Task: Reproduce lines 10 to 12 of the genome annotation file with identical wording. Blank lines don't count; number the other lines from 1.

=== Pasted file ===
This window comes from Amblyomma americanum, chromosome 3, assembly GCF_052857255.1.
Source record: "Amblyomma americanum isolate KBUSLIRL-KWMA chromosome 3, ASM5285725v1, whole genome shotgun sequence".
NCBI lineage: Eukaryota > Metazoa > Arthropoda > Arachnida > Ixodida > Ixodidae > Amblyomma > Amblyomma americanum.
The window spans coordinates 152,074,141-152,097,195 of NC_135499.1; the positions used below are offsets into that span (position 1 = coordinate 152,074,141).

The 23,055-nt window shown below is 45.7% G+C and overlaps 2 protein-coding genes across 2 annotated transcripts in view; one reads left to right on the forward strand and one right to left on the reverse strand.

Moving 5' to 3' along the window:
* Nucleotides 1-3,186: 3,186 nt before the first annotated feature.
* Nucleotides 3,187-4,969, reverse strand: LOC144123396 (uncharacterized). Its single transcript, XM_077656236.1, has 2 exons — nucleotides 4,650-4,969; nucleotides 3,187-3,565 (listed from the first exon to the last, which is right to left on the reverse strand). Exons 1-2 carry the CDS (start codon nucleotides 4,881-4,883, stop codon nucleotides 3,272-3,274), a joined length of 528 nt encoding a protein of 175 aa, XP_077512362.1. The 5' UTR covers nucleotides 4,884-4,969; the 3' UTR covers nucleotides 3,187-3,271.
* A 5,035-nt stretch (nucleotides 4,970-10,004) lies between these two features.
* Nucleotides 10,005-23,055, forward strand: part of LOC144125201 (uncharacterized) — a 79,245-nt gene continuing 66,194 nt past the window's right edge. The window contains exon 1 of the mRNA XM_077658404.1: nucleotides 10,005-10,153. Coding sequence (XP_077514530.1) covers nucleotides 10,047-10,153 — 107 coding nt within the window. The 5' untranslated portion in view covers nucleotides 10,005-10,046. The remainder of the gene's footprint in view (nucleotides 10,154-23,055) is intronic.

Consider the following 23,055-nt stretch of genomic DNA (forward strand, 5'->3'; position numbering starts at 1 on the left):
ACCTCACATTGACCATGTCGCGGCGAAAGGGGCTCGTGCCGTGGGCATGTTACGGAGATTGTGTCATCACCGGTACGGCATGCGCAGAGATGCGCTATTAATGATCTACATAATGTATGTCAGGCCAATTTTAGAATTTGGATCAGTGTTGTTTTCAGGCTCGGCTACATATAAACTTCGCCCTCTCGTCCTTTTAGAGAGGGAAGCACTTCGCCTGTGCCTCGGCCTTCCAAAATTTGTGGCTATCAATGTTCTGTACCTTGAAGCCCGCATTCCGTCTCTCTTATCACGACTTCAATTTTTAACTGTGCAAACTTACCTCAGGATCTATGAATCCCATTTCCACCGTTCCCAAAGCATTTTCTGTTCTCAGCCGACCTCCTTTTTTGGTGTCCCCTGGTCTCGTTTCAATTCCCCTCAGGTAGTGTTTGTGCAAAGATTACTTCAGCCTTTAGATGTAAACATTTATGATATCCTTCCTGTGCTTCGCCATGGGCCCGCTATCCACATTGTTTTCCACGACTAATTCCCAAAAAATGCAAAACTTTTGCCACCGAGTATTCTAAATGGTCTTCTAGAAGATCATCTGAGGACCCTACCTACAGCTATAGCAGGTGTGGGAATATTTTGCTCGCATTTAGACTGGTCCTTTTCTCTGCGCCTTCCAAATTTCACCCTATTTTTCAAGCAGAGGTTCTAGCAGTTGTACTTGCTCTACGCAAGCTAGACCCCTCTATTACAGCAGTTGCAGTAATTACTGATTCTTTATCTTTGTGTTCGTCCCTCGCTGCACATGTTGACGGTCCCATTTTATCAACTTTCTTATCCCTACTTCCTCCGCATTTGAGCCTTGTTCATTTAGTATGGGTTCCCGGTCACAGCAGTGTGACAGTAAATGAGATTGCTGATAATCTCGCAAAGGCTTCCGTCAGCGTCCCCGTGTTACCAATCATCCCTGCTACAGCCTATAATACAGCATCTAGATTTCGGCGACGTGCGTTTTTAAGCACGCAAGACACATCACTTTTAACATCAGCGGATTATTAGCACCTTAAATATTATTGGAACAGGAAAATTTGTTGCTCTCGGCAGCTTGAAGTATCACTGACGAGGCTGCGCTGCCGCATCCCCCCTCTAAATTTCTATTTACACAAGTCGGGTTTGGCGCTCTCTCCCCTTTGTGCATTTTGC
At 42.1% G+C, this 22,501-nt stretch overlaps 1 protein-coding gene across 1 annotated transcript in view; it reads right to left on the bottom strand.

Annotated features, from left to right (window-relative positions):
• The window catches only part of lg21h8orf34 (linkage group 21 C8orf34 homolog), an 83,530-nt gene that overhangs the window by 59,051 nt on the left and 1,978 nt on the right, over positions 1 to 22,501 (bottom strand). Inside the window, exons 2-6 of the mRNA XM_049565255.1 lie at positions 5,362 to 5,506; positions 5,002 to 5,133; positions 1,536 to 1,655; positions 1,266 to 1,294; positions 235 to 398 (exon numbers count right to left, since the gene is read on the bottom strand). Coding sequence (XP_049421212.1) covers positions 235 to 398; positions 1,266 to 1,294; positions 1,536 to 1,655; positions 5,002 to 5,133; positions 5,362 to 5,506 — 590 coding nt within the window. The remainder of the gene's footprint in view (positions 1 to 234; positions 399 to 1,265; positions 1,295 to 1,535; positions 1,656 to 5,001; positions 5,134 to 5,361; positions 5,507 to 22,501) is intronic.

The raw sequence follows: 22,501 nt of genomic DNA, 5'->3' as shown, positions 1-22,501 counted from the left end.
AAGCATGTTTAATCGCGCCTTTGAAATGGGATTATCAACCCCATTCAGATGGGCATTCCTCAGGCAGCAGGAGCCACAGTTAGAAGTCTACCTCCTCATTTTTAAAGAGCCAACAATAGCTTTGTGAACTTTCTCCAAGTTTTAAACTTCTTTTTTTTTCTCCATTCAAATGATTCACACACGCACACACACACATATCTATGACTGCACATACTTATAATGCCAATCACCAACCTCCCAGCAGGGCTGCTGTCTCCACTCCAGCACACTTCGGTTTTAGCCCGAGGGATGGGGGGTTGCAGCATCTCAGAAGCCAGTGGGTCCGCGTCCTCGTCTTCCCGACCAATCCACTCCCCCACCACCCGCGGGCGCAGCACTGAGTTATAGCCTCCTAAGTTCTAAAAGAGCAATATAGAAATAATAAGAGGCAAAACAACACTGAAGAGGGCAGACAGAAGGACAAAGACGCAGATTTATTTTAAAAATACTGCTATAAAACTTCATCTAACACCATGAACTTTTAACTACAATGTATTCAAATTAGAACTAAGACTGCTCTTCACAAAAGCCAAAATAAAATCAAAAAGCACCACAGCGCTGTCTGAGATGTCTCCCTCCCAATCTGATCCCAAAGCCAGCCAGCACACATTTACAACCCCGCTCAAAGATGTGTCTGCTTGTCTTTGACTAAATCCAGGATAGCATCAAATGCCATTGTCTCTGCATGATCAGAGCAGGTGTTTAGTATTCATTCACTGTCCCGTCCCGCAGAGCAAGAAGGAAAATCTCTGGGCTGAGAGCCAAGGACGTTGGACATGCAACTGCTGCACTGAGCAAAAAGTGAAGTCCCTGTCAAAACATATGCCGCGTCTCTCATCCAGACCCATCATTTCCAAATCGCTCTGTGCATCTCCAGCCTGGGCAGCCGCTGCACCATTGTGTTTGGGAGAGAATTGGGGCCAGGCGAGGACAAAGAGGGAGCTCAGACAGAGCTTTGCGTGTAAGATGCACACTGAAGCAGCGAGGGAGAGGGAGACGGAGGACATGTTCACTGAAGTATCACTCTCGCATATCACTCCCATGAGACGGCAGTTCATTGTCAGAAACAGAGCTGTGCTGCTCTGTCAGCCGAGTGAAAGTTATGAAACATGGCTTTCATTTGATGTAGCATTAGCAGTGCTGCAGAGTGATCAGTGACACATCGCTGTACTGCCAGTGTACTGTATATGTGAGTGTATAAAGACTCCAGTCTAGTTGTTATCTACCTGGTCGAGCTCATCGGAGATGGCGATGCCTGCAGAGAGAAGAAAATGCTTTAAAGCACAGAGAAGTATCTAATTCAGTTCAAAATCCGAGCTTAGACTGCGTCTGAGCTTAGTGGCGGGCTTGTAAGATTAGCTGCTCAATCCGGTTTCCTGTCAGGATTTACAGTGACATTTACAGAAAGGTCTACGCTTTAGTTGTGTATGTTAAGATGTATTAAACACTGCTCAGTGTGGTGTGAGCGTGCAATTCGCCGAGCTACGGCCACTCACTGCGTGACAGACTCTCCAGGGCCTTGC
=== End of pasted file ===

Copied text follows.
* Nucleotides 10,005-23,055, forward strand: part of LOC144125201 (uncharacterized) — a 79,245-nt gene continuing 66,194 nt past the window's right edge. The window contains exon 1 of the mRNA XM_077658404.1: nucleotides 10,005-10,153. Coding sequence (XP_077514530.1) covers nucleotides 10,047-10,153 — 107 coding nt within the window. The 5' untranslated portion in view covers nucleotides 10,005-10,046. The remainder of the gene's footprint in view (nucleotides 10,154-23,055) is intronic.

Consider the following 23,055-nt stretch of genomic DNA (forward strand, 5'->3'; position numbering starts at 1 on the left):
ACCTCACATTGACCATGTCGCGGCGAAAGGGGCTCGTGCCGTGGGCATGTTACGGAGATTGTGTCATCACCGGTACGGCATGCGCAGAGATGCGCTATTAATGATCTACATAATGTATGTCAGGCCAATTTTAGAATTTGGATCAGTGTTGTTTTCAGGCTCGGCTACATATAAACTTCGCCCTCTCGTCCTTTTAGAGAGGGAAGCACTTCGCCTGTGCCTCGGCCTTCCAAAATTTGTGGCTATCAATGTTCTGTACCTTGAAGCCCGCATTCCGTCTCTCTTATCACGACTTCAATTTTTAACTGTGCAAACTTACCTCAGGATCTATGAATCCCATTTCCACCGTTCCCAAAGCATTTTCTGTTCTCAGCCGACCTCCTTTTTTGGTGTCCCCTGGTCTCGTTTCAATTCCCCTCAGGTAGTGTTTGTGCAAAGATTACTTCAGCCTTTAGATGTAAACATTTATGATATCCTTCCTGTGCTTCGCCATGGGCCCGCTATCCACATTGTTTTCCACGACTAATTCCCAAAAAATGCAAAACTTTTGCCACCGAGTATTCTAAATGGTCTTCTAGAAGATCATCTGAGGACCCTACCTACAGCTATAGCAGGTGTGGGAATATTTTGCTCGCATTTAGACTGGTCCTTTTCTCTGCGCCTTCCAAATTTCACCCTATTTTTCAAGCAGAGGTTCTAGCAGTTGTACTTGCTCTACGCAAGCTAGACCCCTCTATTACAGCAGTTGCAGTAATTACTGATTCTTTATCTTTGTGTTCGTCCCTCGCTGCACATGTTGACGGTCCCATTTTATCAACTTTCTTATCCCTACTTCCTCCGCATTTGAGCCTTGTTCATTTAGTATGGGTTCCCGGTCACAGCAGTGTGACAGTAAATGAGATTGCTGATAATCTCGCAAAGGCTTCCGTCAGCGTCCCCGTGTTACCAATCATCCCTGCTACAGCCTATAATACAGCATCTAGATTTCGGCGACGTGCGTTTTTAAGCACGCAAGACACATCACTTTTAACATCAGCGGATTATTAGCACCTTAAATATTATTGGAACAGGAAAATTTGTTGCTCTCGGCAGCTTGAAGTATCACTGACGAGGCTGCGCTGCCGCATCCCCCCTCTAAATTTCTATTTACACAAGTCGGGTTTGGCGCTCTCTCCCCTTTGTGCATTTTGC